Concluding that the recent opinion of the Court of Appeals for the Second Circuit in In re Enron Creditors Recovery Corp. v. Alfa, S.A.B. de C.V., __F. 3d __, 2011 WL 2536101 (2d Cir. June 28, 2011) (“Enron“) left him no choice, Southern District of New York United States Bankruptcy Judge James M. Peck grants summary judgment to the defendant noteholders against a claim recovery of approximately $376 million received from Quebecor World (USA) Inc. during the preference period. As interpreted in Enron, Judge Beck found that the “settlement payment” protection from avoidance in Bankruptcy Code Section 546(e) protected the transfer of cash made to complete a repurchase and subsequent cancellation of privately-placed notes. Judge Peck makes clear that he did not agree with this result: “Purely from an equitable perspective, the disparity in relative recoveries between the Noteholders and Quebecor’s other creditors almost cries out for a remedy unless the payments fall within an appropriately more favored category of transfers that logically fits the definition of settlement payments under the Code.”
Visteon Corporation v. Global Asset Protection Services, LLC (In re Visteon Corporation), Adv. Proc. No. 11-52070 (Bankr. Del. July 21, 2011) Delaware District of Delaware United States Bankruptcy Judge Christoper S. Sontchi issues an order imposing sanctions against plaintiff’s counsel for the “filing of a grossly deficient” complaint seeking recovery of preferential transfers under Section 547 and constructively fraudulent transfers under section 548(a)(1)(B). In this two page order, Judge Sontchi also (1) denies Defendant’s motion to dismiss, (2) grants leave to Plaintiff to file the First Amended Complaint (which Plaintiff had already filed), and (3) prohibits any further amendments to the complaint. Defendant already had signaled in its reply brief that the First Amended Complaint also is deficient, so the problems for Visteon’s claims against Defendant may not be over.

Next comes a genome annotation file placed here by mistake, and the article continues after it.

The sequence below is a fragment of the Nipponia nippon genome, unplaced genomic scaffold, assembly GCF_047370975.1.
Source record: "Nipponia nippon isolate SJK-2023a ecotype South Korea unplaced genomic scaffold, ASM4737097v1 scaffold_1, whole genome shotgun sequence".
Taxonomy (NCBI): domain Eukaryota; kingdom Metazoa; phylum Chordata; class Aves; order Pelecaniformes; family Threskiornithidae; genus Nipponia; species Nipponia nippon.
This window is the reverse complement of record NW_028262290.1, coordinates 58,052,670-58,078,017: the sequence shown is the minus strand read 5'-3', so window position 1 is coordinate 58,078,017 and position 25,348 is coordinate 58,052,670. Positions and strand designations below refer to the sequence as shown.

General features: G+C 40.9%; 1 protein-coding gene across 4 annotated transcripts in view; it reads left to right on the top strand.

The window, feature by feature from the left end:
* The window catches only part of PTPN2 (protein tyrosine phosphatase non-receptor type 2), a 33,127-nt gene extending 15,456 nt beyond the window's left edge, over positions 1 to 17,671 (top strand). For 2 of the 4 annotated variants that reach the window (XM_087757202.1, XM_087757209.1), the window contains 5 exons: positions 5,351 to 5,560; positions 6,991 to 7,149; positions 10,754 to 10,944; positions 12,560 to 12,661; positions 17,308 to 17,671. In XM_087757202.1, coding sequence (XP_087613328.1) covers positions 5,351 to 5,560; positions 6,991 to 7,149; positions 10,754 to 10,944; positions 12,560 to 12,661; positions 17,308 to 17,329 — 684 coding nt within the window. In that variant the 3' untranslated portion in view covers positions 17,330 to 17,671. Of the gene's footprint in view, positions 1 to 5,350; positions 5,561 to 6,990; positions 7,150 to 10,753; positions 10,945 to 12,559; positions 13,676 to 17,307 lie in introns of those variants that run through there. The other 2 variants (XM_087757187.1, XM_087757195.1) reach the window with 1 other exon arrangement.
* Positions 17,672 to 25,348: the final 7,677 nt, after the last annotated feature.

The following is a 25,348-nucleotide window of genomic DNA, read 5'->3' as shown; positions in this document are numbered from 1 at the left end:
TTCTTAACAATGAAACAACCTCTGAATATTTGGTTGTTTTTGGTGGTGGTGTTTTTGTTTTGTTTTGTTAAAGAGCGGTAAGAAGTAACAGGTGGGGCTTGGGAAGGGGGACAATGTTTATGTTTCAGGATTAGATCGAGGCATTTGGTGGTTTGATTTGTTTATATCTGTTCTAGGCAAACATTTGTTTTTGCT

Western District of Missouri Bankruptcy Judge Dennis R. Dow holds that, in this bankruptcy preference action against trade creditors (the “Defendants”), the source of funds is irrelevant to the determination of the application of the §547(c)(2) ordinary course defense. The Chapter 7 trustee (the “Trustee”) argued that the source of the funds debtors Joseph and Rebecca Graff (the “Debtors”) used to pay the Defendants was inconsistent with the ordinary course defense. The Trustee attempted to bootstrap case authority denying the ordinary course of business defense as to payments to investors in a “Ponzi scheme”. The Court rejected the argument. This decision addresses an issue of increasing importance as Chapter 7 trustees seek to apply the Ponzi scheme label to legitimate business dealings in order to establish the prima facie elements of preference claims and defeat preference defenses.